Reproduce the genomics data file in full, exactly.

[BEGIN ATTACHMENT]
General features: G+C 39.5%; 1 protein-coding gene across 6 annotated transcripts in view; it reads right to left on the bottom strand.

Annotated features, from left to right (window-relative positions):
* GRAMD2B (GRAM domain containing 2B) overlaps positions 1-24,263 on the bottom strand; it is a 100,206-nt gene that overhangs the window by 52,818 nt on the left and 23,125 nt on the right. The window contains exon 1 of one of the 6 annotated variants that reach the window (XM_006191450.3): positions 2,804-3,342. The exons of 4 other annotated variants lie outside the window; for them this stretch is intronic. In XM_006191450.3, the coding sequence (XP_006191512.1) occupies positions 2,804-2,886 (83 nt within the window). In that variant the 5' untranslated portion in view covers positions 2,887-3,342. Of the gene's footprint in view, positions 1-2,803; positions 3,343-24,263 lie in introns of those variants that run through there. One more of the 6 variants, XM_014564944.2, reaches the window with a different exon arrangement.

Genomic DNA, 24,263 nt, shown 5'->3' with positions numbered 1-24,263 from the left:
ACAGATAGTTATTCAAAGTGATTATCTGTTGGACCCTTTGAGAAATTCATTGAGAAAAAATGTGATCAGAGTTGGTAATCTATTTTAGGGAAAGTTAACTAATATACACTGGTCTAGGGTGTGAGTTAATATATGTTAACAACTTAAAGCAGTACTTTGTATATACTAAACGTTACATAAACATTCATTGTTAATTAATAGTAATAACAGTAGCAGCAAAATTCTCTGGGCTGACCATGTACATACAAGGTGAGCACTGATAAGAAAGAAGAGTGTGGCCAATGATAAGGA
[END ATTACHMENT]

General features: G+C 39.5%; 1 protein-coding gene across 6 annotated transcripts in view; it reads right to left on the bottom strand.

Annotated features, from left to right (window-relative positions):
* GRAMD2B (GRAM domain containing 2B) overlaps positions 1-24,263 on the bottom strand; it is a 100,206-nt gene that overhangs the window by 52,818 nt on the left and 23,125 nt on the right. The window contains exon 1 of one of the 6 annotated variants that reach the window (XM_006191450.3): positions 2,804-3,342. The exons of 4 other annotated variants lie outside the window; for them this stretch is intronic. In XM_006191450.3, the coding sequence (XP_006191512.1) occupies positions 2,804-2,886 (83 nt within the window). In that variant the 5' untranslated portion in view covers positions 2,887-3,342. Of the gene's footprint in view, positions 1-2,803; positions 3,343-24,263 lie in introns of those variants that run through there. One more of the 6 variants, XM_014564944.2, reaches the window with a different exon arrangement.

Genomic DNA, 24,263 nt, shown 5'->3' with positions numbered 1-24,263 from the left:
ACAGATAGTTATTCAAAGTGATTATCTGTTGGACCCTTTGAGAAATTCATTGAGAAAAAATGTGATCAGAGTTGGTAATCTATTTTAGGGAAAGTTAACTAATATACACTGGTCTAGGGTGTGAGTTAATATATGTTAACAACTTAAAGCAGTACTTTGTATATACTAAACGTTACATAAACATTCATTGTTAATTAATAGTAATAACAGTAGCAGCAAAATTCTCTGGGCTGACCATGTACATACAAGGTGAGCACTGATAAGAAAGAAGAGTGTGGCCAATGATAAGGA